Bill would give Ohioans grants to make homes more accessible

By Jim Siegel

The Columbus Dispatch  •  Wednesday July 29, 2015 6:46 AM

A pair of central Ohio lawmakers are proposing $5,000 grants to help people make their homes more accessible, while advocates for the disabled say a new study shows people appreciate those modifications more than some might think.

A growing number of baby boomers are aging and having difficulty getting around, but the Ohio Developmental Disabilities Council says few homes have been built with “visitable” features such as wider doorways, sloped entrances and first-floor bathrooms.

The council said a new statewide survey of homeowners, buyers, realtors and developers found strong consumer demand for such features. Executive Director Carolyn Knight hopes the numbers push back against perceptions among home builders and designers that such features are not desirable.

“There have been a lot of claims around what consumers actually want and are willing to pay for,” she said. “This study shows that the cost is not prohibitive and that Ohio consumers, when given the option, actually want visitable features.”

In the statewide survey, a plurality of homeowners and majority of homebuyers said such features would allow a house to sell for more, and a plurality of both said they would prefer to buy a home with those features.

The survey also got positive responses from the real-estate industry, which generally found homes with such features to be more valuable and easier to sell.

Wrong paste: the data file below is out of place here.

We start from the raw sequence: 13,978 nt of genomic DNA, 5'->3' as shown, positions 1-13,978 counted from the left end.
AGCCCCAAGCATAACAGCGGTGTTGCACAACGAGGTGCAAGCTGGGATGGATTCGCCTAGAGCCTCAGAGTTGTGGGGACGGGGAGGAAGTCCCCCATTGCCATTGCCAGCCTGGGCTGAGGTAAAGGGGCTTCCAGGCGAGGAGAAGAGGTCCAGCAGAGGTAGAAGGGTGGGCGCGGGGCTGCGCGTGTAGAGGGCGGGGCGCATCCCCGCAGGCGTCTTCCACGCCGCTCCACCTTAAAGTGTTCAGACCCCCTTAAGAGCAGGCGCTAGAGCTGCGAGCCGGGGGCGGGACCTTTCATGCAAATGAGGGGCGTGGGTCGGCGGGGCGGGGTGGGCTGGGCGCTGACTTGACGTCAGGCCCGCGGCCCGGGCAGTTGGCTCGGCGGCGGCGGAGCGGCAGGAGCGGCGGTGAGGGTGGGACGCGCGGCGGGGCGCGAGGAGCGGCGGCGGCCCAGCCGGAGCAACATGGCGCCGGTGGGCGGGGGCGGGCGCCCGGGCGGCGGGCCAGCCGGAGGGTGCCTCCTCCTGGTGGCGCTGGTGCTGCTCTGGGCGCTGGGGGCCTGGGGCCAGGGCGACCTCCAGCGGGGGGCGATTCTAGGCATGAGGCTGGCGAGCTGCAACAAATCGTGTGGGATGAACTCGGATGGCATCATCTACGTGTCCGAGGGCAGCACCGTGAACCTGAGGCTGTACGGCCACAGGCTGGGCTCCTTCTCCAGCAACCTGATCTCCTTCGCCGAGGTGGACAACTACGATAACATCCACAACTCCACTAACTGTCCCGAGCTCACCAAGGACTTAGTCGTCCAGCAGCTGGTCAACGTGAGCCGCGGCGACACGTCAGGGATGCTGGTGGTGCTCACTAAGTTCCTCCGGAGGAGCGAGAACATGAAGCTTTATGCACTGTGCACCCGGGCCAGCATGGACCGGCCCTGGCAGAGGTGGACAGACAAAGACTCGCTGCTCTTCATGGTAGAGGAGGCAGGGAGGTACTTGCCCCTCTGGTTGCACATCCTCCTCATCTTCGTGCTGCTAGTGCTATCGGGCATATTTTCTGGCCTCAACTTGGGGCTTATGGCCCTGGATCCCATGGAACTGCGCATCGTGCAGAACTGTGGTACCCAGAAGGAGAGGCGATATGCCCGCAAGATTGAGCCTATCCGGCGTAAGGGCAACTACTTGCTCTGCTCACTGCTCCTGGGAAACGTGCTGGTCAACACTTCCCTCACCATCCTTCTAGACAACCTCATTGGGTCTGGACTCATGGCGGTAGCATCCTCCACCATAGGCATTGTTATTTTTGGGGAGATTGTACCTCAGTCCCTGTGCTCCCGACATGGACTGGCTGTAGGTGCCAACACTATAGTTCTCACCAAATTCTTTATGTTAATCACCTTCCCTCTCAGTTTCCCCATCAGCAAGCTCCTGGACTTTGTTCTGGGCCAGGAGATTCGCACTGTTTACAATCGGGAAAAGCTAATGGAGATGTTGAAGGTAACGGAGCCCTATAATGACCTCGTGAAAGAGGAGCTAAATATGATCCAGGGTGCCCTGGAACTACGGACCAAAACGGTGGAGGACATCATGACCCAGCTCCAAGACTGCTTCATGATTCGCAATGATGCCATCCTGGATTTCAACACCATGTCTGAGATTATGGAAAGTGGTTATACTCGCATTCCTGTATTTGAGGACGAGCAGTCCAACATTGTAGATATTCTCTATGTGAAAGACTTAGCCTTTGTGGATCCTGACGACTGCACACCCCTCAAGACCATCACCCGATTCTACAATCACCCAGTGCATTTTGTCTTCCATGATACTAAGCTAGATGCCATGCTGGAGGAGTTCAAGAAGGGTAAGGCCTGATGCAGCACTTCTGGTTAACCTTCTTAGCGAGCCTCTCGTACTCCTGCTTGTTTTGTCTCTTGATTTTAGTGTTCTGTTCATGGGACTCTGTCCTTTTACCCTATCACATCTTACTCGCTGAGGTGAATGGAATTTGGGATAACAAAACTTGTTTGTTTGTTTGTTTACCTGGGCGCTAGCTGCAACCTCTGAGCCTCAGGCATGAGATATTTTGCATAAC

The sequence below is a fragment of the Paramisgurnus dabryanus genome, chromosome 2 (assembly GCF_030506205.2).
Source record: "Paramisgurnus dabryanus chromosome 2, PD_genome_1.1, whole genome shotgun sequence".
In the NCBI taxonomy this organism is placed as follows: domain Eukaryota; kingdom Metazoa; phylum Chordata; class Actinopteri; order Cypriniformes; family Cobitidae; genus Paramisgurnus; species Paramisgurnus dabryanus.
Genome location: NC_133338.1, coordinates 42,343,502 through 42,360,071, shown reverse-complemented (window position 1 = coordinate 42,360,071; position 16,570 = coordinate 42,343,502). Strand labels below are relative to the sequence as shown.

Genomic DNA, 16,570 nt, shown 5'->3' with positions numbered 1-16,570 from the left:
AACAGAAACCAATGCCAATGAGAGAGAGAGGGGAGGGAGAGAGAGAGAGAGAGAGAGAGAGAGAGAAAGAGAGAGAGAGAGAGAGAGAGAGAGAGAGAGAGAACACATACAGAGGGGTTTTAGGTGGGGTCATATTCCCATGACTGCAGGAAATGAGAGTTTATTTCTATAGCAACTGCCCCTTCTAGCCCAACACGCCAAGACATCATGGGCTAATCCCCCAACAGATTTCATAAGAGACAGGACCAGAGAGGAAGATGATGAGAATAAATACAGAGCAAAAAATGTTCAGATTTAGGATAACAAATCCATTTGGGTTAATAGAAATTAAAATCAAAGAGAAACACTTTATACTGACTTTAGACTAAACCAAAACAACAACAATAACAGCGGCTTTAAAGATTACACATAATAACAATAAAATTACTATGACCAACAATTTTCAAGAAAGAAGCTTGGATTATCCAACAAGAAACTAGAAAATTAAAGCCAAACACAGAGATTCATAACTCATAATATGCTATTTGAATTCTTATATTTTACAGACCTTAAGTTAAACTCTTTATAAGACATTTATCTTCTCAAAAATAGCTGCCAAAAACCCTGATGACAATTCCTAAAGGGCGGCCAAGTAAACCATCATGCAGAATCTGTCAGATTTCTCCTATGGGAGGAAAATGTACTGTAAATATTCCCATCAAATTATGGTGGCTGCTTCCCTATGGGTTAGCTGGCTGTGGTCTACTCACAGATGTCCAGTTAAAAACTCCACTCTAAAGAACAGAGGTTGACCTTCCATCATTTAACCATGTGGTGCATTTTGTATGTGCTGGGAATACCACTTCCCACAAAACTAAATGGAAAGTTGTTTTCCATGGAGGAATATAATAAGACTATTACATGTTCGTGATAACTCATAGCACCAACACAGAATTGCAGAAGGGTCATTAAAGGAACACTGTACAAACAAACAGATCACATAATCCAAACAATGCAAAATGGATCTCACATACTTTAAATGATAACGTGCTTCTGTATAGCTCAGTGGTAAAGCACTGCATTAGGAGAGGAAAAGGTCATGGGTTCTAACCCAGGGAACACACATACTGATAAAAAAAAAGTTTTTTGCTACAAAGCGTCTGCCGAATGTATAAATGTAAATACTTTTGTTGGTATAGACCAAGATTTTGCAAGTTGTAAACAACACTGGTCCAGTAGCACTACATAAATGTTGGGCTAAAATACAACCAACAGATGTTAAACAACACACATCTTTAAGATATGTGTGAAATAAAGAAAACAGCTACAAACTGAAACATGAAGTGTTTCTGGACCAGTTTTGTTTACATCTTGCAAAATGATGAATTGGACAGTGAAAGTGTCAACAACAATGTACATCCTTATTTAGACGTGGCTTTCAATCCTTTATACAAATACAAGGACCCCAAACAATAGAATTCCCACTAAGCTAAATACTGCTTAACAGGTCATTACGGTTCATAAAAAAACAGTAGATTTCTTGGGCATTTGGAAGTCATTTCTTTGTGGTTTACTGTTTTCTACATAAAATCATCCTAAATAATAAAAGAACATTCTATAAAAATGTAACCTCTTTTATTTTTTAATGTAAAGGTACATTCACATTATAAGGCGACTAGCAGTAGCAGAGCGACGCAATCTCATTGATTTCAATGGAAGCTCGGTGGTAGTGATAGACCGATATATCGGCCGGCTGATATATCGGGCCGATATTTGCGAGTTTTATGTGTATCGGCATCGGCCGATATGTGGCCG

“They thought the houses with the visitable features were more desirable, more livable,” said Jack Nasar, professor emeritus of city and regional planning at Ohio State University and prime author of the study.

“You’ve seen houses where they put a wooden ramp way up. That is not aesthetically pleasing. If you do it right at the beginning, you can do a well-designed, aesthetically pleasing house.”

Advocates want to encourage home builders to more often offer buyers wider doorways and sloped entrances. The current numbers are very small, Nasar said, and speculative homebuilders very rarely offer the options.

Adding the three features when a home is being built increases the cost by $1,370, but adding the features later costs more than $5,000, he said.

Reps. Cheryl Grossman, R-Grove City and Michael Stinziano, D-Columbus, this week introduced a bill that would create a $1 million annual program to provide grants up to $5,000 to help homeowners, contractors and others pay for improved accessibility. Specific guidelines would be determined by the Ohio Development Services Agency.

“The goal is to keep people in their homes, which is so important to each of us, rather than be put in some kind of care facility,” Grossman said, who got a taste of the difficulties of getting around when she broke her leg three years ago.

Both the Building Industry Association of Central Ohio and the Ohio Home Builders Association said they have no problems with the legislation as long as it doesn’t try to mandate certain features.

“If customers want to put something in the home, they can pick whatever they want. But it’s very difficult to foresee every possible disability and accommodation that would accompany that,” said Vincent Squillace, executive vice president of the Home Builders Association.

A sloped entrance to a home could get expensive, he said. “There could be some city zoning requirements that make it more difficult.”

Grossman and Stinziano proposed a similar bill last session as a tax credit instead of a grant. New tax credits often run into opposition from those who do not want to further complicate the tax code.

“Part of our challenge has been, what is the right number?” Stinziano said, adding that they looked at Virginia, which started with a $1,000 grant, but few used it because it was too low. “So $5,000 seemed to be the sweet spot.”